Latin America and the Caribbean
Martin Edwin Anderson, Peoples of the Earth: Ethnonationalism, Democracy, and the Indigenous Challenge in "Latin" America.Lexington Books, 2010. ISPN: 9780739143919. List Price: $70.00 (Cloth)
Scholars in the field of comparative ethnic nationalism have long been frustrated by the nearly total absence of information concerning the indigenous peoples of Latin America. They have been treated as outside of the sociopolitical realm, slighted by their governments and intellectuals, as well as by writers from outside Latin America. Political mobilization in recent decades among the indigenes of the Andean Cordillera from Mexico to Bolivia has belatedly forced their governments and the outside world to acknowledge them as a consequential force, but insightful, comparative analysis of these movements and their likely outcomes is needed. Martin Edwin Andersen's manuscript is a giant step in meeting that need.Walker Connor, author of Ethnonationalism: The Quest for Understanding
Peoples of the Earth employs a comparative history of ethno-nationalism to examine Indian activism and its challenges to the political, social and economic status quo in the countries of Central and South America. It explores the intersect between problems of democratic empowerment and security-including the appearance of radical Islam among Indians in two important countries-arising from the re-emergence of dormant forms of ethnic militancy and unprecedented internal challenges to nation-states. The institutions and practices of Indian self-government in the United States and Canada are examined as a means of comparison with contemporary phenomena in Central and South America, suggesting frameworks for the successful democratic incorporation of the region's most disenfranchised peoples. European models emerging from "intermestic" dilemmas are considered, as are those involving the Inuit people (or Eskimos) in the Canadian far north, as policymakers there "think outs ide the box" in ways that include more robust roles for both sub-national and international bodies. Finally, the work challenges policymakers to broaden the debate about how to approach the issues of political and economic empowerment and regional security concerning Native peoples, to include consideration of new ways of protecting both land rights and the environment, thus avoiding a zero-sum solution between the region's 40 million Indians and the rest of its peoples.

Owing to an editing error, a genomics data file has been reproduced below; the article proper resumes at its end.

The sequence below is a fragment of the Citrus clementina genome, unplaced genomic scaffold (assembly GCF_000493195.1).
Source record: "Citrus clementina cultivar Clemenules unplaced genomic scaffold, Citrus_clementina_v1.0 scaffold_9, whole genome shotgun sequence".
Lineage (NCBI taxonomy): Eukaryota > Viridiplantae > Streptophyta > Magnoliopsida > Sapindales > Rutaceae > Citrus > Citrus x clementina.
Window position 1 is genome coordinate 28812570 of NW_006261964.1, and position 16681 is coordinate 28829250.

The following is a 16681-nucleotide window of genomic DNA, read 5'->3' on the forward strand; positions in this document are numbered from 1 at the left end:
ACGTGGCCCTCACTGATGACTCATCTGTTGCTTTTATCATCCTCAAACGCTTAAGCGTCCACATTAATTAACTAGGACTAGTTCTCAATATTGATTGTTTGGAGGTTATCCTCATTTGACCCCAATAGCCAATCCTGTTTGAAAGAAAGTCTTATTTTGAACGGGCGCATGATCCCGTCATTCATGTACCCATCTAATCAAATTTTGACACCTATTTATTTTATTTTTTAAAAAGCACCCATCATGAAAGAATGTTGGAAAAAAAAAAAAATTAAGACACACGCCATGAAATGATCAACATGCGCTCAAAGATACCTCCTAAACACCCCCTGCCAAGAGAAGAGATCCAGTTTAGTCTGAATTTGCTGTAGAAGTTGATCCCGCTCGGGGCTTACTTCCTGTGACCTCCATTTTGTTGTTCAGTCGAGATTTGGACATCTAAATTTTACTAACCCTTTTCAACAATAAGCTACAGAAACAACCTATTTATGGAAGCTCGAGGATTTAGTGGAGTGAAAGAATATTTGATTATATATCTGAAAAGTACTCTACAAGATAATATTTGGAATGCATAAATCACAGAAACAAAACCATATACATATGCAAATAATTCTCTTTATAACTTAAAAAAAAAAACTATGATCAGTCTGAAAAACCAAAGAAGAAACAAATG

Peoples of the Earth has the potential to become a pioneer study addressing ethnic activism, characterized by multiple, small groups pressing for state recognition and democratic participation, while also promoting a defence of the environment and natural resources. Part of its attractiveness is the likelihood that the work will lead to further investigations and will become an authoritative point of departure for the fertile area of ethnonationalism studies in Latin America. Each country cha pter provides a succinct but substantial presentation of the basic issues and challenges facing the Native peoples of the country. Overall, the book has an excellent mix of historical and contemporary analysis.